“When you look at very successful technology states - like North Carolina and Massachusetts - they have kept the support for their schools of higher education very solid and kept tuition low,” Dr. Boyle said.

Mr. Jakeway said Ohio is not behind Michigan in the number of high-tech companies and entrepreneurs, but he said Ohio has lagged in using state funds to assist those efforts.

“Michigan has really allocated a lot of money toward their technology initiatives and economic development, and the reason is they don't have a school-funding issue staring them in the face,” Mr. Jakeway said.

Mr. Taft said his administration is trying to persuade state-supported universities to avoid sharp tuition increases.

“The university system didn't get the state funding they hoped and expected or what we think is adequate. We want to do more for the universities as our budget continues to grow,” he said.

“If there is not restraint, then the pressure will be very strong on me and the legislature to reimpose the tuition caps,” the governor said. He referred to the legislature's decision last year to eliminate the 6 percent cap on tuition increases at the main campuses of state-supported four-year colleges and universities.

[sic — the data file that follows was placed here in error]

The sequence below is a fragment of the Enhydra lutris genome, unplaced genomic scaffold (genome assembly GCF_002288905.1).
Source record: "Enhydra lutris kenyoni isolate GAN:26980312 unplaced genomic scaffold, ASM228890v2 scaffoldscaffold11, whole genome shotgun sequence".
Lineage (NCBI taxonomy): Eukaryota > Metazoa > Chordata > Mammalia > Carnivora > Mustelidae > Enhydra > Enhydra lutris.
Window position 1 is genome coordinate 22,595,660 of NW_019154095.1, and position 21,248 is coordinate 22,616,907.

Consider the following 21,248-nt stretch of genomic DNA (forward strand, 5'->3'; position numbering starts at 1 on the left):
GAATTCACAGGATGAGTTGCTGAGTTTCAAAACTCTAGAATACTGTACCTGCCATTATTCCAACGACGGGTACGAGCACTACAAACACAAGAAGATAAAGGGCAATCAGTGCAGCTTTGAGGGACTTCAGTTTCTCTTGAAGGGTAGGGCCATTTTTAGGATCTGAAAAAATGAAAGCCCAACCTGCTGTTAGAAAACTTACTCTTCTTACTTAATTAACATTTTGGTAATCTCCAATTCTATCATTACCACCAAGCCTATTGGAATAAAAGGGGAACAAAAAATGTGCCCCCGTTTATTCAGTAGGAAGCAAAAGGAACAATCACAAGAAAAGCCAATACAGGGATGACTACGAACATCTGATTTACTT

Meanwhile, presidents of Ohio's 13 state-supported universities are trying to explain why they oppose a tuition cap and why some want to boost tuition higher than usual. Some are answering e-mails personally while others are writing opinion pieces for newspapers.

James Garland, president of Miami University, and Sidney Ribeau, president of Bowling Green State University, on Tuesday asked the state's major newspapers to publish a letter they wrote explaining why a tuition cap would hurt all 13 universities.

The letter, in part, explains that a cap would be devastating because over time the state's universities, all of which have their own missions, would be providing the same type of education.

After receiving phone calls and e-mails from students and parents, Mr. Garland said he and Mr. Ribeau sensed the public is confused and apprehensive about proposed increases.

The Associated Press contributed to this report.